World's Fair Information Manual


EXHIBIT
Coca-Cola Exhibit
 
AUTHORIZED REPRESENTATIVE
Mr. Harold Sharp, Vice President
The Coca-Cola Company
P.O. Box 1734
Atlanta 1, Georgia
404 TR 5-3411
and
Mr. Wayne McConnell, Manager
National Sales
405 Lexington Avenue
New York 17, New York
MU2-5761
 
CONTRACT SIGNED
February 21, 1961
 
ADMISSION
Free
LOCATION
Block 17; Lot 2
Industrial Area
 
AREA
46,314 sq. ft.
 
ARCHITECT
Welton, Becket & Assocs.
300 Park Avenue
New York 22, New York
PL1-1540
 
EXHIBIT DESIGNER
The Displayers, Inc.
635 West 54th Street
New York 19, New York
PL7-6500
 
CONTRACTOR
George A. Fuller

SOURCE: 1964 World's Fair Information Manual

FEATURES
The Theme of the Coca-Cola Exhibit is "World of Refreshment".
 
Exterior: The two story building will be elliptical in form, with a center court. White sculptural arch
forms support a gold screen at the street facade framing the main entrance. Visitors will enter the building via a wide ramp into a breathtaking forecourt framed by a series of ten arches which will repeat the exterior of the building arches, but on a larger scale. Soft blues and greens will contrast with the white arches and gold screen. The entire exhibition will be surrounded by a moat-like pool.
 
Interior: The exhibit will feature a free global holiday, taking visitors on a simulated trip around the world. They will not only view six exotic scenes, but also smell, hear, taste and touch the places visited. The visitor first will be taken to Hong Kong, where he will hear the sound of people mingling with the sound of windbells, the clatter of rickshaws on cobblestone streets. From there the visitor will be taken to view the Taj Mahal in moonlight. Then off to a Bavarian ski lodge and the smell and feel of a blazing fireplace, and then a tropical forest in Cambodia to her the calls of birds and chatter of monkeys. The fifth scene will place the visitor on an ocean liner off Rio de Janerio where he will feel the motion of the ship and taste the salt spray. And finally, he will visit New Orleans for the Mardi Gras.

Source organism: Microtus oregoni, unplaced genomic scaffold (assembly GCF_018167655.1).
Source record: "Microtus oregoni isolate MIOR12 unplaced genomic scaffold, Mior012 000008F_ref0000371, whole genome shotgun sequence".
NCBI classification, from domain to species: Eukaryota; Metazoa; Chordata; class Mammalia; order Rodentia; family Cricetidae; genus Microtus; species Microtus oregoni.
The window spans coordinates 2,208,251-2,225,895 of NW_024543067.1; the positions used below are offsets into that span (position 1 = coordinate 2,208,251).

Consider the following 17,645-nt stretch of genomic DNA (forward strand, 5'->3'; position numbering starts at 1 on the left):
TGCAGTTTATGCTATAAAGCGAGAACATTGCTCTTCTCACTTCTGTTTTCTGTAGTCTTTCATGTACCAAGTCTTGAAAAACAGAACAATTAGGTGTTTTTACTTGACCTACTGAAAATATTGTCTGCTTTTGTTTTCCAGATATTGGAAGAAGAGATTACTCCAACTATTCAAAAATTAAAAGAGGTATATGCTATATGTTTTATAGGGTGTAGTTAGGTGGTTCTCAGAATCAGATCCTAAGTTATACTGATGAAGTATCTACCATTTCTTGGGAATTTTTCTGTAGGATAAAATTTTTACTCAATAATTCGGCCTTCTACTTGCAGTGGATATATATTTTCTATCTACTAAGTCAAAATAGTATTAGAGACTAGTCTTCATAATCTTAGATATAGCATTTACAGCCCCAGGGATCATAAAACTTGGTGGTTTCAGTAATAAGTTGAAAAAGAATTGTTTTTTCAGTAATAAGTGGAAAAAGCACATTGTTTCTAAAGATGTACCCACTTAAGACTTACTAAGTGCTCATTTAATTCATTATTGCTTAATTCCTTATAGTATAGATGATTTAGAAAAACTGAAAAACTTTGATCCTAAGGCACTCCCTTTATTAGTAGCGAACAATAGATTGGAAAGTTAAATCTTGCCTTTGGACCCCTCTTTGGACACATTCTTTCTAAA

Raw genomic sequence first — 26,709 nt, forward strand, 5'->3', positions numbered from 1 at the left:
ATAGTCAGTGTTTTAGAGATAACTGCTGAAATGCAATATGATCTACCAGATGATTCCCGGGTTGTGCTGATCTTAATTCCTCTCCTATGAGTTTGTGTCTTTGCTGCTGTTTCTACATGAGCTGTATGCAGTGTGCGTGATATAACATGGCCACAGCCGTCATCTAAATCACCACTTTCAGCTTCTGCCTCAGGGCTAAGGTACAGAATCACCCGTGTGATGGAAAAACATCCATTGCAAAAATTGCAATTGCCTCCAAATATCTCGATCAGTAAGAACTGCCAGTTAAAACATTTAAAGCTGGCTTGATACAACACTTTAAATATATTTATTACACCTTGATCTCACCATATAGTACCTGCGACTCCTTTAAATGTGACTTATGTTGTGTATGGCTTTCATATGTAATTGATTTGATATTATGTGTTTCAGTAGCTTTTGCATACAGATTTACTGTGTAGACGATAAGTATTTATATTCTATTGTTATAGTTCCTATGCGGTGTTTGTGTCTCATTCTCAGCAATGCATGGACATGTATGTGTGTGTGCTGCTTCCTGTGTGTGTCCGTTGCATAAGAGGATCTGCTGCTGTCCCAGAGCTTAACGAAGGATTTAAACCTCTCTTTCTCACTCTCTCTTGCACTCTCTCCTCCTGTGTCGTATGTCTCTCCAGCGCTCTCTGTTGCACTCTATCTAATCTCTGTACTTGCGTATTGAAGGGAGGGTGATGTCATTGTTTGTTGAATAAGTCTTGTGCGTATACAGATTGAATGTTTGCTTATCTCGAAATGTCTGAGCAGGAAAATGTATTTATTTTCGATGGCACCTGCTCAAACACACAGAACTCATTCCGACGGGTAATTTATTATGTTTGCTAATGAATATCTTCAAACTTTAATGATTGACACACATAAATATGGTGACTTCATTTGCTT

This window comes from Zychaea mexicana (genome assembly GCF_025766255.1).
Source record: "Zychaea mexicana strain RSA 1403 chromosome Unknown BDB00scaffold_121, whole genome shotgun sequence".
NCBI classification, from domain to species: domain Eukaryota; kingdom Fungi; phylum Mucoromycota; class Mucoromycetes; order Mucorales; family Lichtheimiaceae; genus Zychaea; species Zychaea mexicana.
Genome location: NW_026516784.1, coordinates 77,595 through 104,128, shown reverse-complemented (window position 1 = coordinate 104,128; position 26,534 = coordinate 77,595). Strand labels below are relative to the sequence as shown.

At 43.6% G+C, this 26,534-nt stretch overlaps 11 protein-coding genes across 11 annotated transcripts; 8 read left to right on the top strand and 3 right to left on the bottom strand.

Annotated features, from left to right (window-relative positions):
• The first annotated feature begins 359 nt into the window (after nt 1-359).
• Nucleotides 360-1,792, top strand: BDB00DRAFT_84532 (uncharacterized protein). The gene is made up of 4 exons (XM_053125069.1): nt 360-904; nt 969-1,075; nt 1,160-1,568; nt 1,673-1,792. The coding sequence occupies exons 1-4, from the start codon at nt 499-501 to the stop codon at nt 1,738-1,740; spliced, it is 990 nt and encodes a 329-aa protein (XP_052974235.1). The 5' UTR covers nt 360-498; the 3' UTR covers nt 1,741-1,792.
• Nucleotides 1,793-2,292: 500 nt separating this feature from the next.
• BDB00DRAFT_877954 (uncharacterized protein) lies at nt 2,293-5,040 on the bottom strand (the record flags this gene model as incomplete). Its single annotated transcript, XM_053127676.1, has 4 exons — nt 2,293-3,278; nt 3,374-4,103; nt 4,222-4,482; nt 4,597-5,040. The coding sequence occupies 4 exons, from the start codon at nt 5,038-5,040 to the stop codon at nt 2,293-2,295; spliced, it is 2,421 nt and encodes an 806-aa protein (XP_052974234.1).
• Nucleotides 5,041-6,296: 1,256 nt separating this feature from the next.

The three-sided Tower of Music, as large as a 12-story building, will rise 120 feet. The tower will be the musical voice of the Fair, and will strike the time of day. Its tones will be heard throughout the Fair. The Tower of Music will house a 610-bell electronic carillon. It will be the largest carillon in the world. At various heights in the tower will be banks of speakers which will cover the full range and frequency, thereby creating a true outdoor hi-fi effect. The console will be completely enclosed in glass, permitting visitors to view the musician as he performs. Recitals of a wide variety of musical programs with full orchestration will be given several times each day by famous carillonneurs from all over the world.
 

Another aspect of the Coca-Cola pavilion is a communication center installed by the American Radio Relay League, the national non-profit membership association of 100,000 amateur radio operators which will celebrate its 50th anniversary during the opening of the Fair. Amateur operators, upon presentation of credentials, will be allowed to broadcast from the studio to other amateurs throughout the world. Educational information regarding the scientific hobby will be available. Visitors to the pavilion will be able to watch and listen in on these foreign communications.

A USO World's Fair referral and information lounge to accommodate military personnel and their dependents will occupy 1,110 square feet of space in the exhibit. Plans call for a direct tie-line between the USO Times Square Club and the USO World's Fair Club. It is estimated that one million American and Allied Service personnel and their families will use the facilities during the 1964-1965 seasons.

More Content